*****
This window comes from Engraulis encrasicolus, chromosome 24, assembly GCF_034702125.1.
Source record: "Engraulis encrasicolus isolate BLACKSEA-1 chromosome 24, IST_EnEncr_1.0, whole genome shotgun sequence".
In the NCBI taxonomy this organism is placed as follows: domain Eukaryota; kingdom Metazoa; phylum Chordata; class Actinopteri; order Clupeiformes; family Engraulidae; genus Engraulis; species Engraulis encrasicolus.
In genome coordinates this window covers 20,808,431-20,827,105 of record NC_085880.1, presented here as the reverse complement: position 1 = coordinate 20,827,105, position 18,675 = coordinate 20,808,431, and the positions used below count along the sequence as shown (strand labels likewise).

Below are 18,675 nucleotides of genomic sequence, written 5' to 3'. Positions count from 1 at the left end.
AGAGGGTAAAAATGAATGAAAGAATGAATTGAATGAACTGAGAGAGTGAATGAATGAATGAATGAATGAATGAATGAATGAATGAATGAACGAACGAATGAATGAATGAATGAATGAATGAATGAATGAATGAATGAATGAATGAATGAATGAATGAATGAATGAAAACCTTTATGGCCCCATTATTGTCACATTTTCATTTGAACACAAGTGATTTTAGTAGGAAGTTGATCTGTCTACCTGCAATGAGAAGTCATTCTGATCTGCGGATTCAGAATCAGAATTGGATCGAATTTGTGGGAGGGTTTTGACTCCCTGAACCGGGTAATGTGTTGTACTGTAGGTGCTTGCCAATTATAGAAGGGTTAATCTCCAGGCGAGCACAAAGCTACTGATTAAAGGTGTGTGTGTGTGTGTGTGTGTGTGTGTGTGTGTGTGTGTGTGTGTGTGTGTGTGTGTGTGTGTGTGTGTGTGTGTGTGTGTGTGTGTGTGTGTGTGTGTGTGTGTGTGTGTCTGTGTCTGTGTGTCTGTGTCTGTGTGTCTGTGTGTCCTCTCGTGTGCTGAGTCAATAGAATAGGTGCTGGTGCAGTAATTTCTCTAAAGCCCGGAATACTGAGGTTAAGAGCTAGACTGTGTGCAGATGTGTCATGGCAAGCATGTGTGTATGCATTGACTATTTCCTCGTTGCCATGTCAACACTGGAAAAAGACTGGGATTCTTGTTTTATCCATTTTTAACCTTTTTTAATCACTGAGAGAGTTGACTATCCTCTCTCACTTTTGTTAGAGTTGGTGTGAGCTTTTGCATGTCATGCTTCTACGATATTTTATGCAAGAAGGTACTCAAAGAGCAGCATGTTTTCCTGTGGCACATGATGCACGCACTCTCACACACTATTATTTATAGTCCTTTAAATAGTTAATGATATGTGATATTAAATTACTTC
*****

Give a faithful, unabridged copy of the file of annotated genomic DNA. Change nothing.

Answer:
This window comes from Engraulis encrasicolus, chromosome 24, assembly GCF_034702125.1.
Source record: "Engraulis encrasicolus isolate BLACKSEA-1 chromosome 24, IST_EnEncr_1.0, whole genome shotgun sequence".
In the NCBI taxonomy this organism is placed as follows: domain Eukaryota; kingdom Metazoa; phylum Chordata; class Actinopteri; order Clupeiformes; family Engraulidae; genus Engraulis; species Engraulis encrasicolus.
In genome coordinates this window covers 20,808,431-20,827,105 of record NC_085880.1, presented here as the reverse complement: position 1 = coordinate 20,827,105, position 18,675 = coordinate 20,808,431, and the positions used below count along the sequence as shown (strand labels likewise).

Below are 18,675 nucleotides of genomic sequence, written 5' to 3'. Positions count from 1 at the left end.
AGAGGGTAAAAATGAATGAAAGAATGAATTGAATGAACTGAGAGAGTGAATGAATGAATGAATGAATGAATGAATGAATGAATGAATGAACGAACGAATGAATGAATGAATGAATGAATGAATGAATGAATGAATGAATGAATGAATGAATGAATGAATGAATGAAAACCTTTATGGCCCCATTATTGTCACATTTTCATTTGAACACAAGTGATTTTAGTAGGAAGTTGATCTGTCTACCTGCAATGAGAAGTCATTCTGATCTGCGGATTCAGAATCAGAATTGGATCGAATTTGTGGGAGGGTTTTGACTCCCTGAACCGGGTAATGTGTTGTACTGTAGGTGCTTGCCAATTATAGAAGGGTTAATCTCCAGGCGAGCACAAAGCTACTGATTAAAGGTGTGTGTGTGTGTGTGTGTGTGTGTGTGTGTGTGTGTGTGTGTGTGTGTGTGTGTGTGTGTGTGTGTGTGTGTGTGTGTGTGTGTGTGTGTGTGTGTGTGTGTGTGTGTGTCTGTGTCTGTGTGTCTGTGTCTGTGTGTCTGTGTGTCCTCTCGTGTGCTGAGTCAATAGAATAGGTGCTGGTGCAGTAATTTCTCTAAAGCCCGGAATACTGAGGTTAAGAGCTAGACTGTGTGCAGATGTGTCATGGCAAGCATGTGTGTATGCATTGACTATTTCCTCGTTGCCATGTCAACACTGGAAAAAGACTGGGATTCTTGTTTTATCCATTTTTAACCTTTTTTAATCACTGAGAGAGTTGACTATCCTCTCTCACTTTTGTTAGAGTTGGTGTGAGCTTTTGCATGTCATGCTTCTACGATATTTTATGCAAGAAGGTACTCAAAGAGCAGCATGTTTTCCTGTGGCACATGATGCACGCACTCTCACACACTATTATTTATAGTCCTTTAAATAGTTAATGATATGTGATATTAAATTACTTC